Home>Feature>RNC, NVGOP Files Lawsuit Claiming Five Counties Violate NVRA

Female hand casts a ballot as she votes for the local elections at a polling station. (Photo: Damir Sencar/Shutterstock)

RNC, NVGOP Files Lawsuit Claiming Five Counties Violate NVRA

Plaintiffs allege Carson City, Clark, Douglas, Lyon, and Storey County have failed to maintain clean and accurate voter rolls

By Megan Barth, March 18, 2024 11:47 am

This article has been updated with a statement released by RNC Chairman.

The Republican National Committee and the Nevada GOP have filed a lawsuit (see below) claiming five Nevada counties are violating the National Voting Rights Act (NVRA) by not maintaining clean and accurate voter rolls. The counties named are Carson City, Clark, Douglas, Lyon, and Storey. Secretary of State Cisco Aguilar and the respective county clerks are named as defendants in the lawsuit.

NV SOS Cisco Aguilar (Photo: CIsco for Nevada)

The plaintiffs allege that at least five counties in Nevada have inordinately high voter registration rates; at least three Nevada counties have more registered voters than they have adult citizens who are over the age of 18; and, an additional two counties have voter registration rates that exceed 90 percent of adult citizens over the age of 18–a figure that “far eclipses the national and statewide voter registration rate in recent elections.”

The plaintiffs further allege that “Defendants’ failure to comply with the NVRA’s voter-list maintenance obligations undermines the integrity of elections by increasing the opportunity for ineligible voters or voters intent on fraud to cast ballots” and contend that “If voter registration lists include names of voters who should no longer be on the list, the RNC may spend more resources on mailers, knocking on doors, and otherwise trying to contact voters, or it may misallocate its scarce resources among six different jurisdictions.”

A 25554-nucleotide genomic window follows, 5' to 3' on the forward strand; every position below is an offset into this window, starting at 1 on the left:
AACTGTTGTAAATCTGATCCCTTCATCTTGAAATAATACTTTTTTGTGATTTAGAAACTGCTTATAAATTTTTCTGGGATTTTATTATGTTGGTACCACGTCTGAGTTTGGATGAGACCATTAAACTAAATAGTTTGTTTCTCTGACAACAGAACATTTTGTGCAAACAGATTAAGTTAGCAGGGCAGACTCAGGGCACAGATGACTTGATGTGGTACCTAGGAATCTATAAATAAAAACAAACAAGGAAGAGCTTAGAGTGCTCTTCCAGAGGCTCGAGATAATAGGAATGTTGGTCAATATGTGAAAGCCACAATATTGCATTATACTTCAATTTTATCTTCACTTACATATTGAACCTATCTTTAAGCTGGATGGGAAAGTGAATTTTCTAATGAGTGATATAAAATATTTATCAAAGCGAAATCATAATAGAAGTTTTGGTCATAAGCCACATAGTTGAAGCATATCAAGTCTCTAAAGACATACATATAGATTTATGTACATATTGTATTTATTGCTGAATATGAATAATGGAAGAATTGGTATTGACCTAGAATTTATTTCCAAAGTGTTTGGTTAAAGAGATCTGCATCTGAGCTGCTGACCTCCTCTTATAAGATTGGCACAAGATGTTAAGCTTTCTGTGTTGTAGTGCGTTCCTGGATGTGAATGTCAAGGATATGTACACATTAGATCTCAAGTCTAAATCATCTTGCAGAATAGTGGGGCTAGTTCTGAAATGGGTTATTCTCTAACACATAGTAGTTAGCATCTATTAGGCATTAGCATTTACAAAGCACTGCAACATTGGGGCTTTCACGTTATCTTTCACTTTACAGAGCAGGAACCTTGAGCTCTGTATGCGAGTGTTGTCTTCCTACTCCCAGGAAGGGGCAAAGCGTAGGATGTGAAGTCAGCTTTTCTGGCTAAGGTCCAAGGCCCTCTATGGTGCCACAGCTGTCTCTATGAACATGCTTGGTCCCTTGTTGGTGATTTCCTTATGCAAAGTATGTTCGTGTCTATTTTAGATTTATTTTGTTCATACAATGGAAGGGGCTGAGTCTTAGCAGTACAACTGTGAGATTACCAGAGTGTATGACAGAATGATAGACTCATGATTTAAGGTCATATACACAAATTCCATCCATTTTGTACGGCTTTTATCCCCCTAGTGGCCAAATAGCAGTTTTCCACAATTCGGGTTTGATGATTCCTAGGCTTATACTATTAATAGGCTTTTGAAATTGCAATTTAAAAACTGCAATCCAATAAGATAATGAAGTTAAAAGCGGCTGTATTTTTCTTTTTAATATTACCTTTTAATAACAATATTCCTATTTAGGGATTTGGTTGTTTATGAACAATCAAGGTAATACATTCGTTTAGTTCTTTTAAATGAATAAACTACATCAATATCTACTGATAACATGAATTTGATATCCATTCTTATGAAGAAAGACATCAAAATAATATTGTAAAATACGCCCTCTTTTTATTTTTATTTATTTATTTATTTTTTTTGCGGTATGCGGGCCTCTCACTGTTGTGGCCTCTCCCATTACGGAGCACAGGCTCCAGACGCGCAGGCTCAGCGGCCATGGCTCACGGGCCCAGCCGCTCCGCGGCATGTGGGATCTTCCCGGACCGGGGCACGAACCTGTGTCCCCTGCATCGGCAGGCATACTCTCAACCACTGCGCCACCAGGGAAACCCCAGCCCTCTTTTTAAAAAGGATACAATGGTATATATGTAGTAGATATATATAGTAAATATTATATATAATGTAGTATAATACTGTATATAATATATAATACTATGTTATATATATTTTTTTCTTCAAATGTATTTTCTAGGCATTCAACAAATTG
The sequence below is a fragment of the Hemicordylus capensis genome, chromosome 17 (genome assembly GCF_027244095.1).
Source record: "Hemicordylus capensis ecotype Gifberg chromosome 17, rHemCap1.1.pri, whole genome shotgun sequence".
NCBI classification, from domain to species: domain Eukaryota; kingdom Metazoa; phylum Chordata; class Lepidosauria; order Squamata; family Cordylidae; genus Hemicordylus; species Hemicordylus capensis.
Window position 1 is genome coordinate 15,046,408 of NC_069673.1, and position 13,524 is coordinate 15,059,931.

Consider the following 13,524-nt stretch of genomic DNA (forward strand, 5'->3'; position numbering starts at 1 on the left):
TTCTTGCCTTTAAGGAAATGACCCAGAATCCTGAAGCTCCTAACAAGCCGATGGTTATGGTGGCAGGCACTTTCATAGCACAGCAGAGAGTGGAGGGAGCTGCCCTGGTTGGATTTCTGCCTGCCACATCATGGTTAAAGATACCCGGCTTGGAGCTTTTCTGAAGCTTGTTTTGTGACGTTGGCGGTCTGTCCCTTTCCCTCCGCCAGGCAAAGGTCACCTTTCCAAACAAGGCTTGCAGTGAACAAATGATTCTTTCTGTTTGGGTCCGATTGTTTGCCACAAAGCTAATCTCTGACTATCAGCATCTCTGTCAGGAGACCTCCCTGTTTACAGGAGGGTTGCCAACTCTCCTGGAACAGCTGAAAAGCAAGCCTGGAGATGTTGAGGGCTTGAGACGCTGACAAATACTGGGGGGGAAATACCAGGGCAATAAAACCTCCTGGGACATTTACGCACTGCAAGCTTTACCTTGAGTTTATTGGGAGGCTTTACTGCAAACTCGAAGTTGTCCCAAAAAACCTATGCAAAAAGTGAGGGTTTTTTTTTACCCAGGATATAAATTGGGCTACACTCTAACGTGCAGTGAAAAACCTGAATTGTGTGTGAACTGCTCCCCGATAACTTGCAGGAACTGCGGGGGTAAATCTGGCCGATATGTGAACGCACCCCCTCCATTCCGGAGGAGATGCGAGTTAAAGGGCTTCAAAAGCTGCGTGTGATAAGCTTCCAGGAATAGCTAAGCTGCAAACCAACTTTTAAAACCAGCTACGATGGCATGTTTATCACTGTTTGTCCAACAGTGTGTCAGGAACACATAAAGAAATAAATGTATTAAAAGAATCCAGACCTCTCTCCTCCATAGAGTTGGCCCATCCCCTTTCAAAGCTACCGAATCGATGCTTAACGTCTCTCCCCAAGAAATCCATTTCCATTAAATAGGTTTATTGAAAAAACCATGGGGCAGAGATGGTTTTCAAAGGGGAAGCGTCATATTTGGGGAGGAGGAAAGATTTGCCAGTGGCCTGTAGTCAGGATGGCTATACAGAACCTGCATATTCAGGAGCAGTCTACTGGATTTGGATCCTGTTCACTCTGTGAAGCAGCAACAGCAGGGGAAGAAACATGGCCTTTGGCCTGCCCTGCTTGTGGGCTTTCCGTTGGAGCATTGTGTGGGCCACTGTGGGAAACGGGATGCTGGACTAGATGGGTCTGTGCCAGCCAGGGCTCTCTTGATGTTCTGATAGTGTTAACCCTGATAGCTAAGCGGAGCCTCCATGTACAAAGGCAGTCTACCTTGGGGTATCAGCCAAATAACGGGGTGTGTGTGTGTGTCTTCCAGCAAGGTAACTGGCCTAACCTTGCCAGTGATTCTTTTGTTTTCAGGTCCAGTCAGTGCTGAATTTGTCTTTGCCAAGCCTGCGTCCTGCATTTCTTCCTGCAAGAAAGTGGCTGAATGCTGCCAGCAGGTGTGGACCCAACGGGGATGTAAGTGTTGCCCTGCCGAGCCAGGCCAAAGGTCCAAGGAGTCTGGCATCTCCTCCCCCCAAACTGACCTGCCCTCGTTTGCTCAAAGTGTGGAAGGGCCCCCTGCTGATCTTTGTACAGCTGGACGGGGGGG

Comparing the registered active voter count to the 2022 Census data the plaintiff’s note that three counties have voter registration rates at or above 100 percent: Douglas (104%), Lyon (105%), and Storey (113%) and an additional two counties have voter registration rates of 90 percent or greater: Carson City (92%) and Clark (91%). 

According to the U.S. Census Bureau,Nevada’s statewide voter registration rates for the 2022 and 2020 elections were 65.1% and 66.2% of the citizen voting-age population, respectively.

Using this data, the plaintiffs claim that “these five counties are significant outliers, touting voter registration rates 18 to 44 percentage points higher than the national figures from 2022 and 2020, and 25 to 48 percentage points above the State figures for the same period. Discrepancies on this scale cannot be attributed to above-average voter participation and instead point to deficient list maintenance,” and conclude:

“Nevada’s impossibly high registration rates, large rates of inactive registered voters, low numbers of removals, and inconsistent enforcement across counties indicate an ongoing, systemic problem with its voter-list maintenance efforts.”

RNC Chairman Michael Whatley released the following statement:

“Election integrity starts with clean voter rolls, and that’s why the National Voter Registration Act requires state officials to keep their rolls accurate and up-to-date. Nevada has universal mail voting and no voter ID requirement, which makes Secretary of State Cisco Aguilar’s failure to comply with the NVRA and provide accurate voter rolls all the more concerning. Securing clean voter rolls in Nevada is a critical step towards ensuring that it will be easy to vote and hard to cheat.”

Back in December, the RNC filed a statutory notice with Secretary of State Aguilar citing the numerous NVRA violations and promised legal action if appropriate actions were not taken. This lawsuit follows his failure to respond or take any corrective action to comply with the NVRA.

Efiled Complaint


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One thought on “RNC, NVGOP Files Lawsuit Claiming Five Counties Violate NVRA

  1. One can have their driver’s license mailed to a P O Box, private mail box, or any other address for that matter. Therefore residential addresses can be completely bogus. They are not cross referenced with address databases.
    A judge ruled years ago, that homeless people in Santa Barbara could use an oak tree in a park as a residential address.

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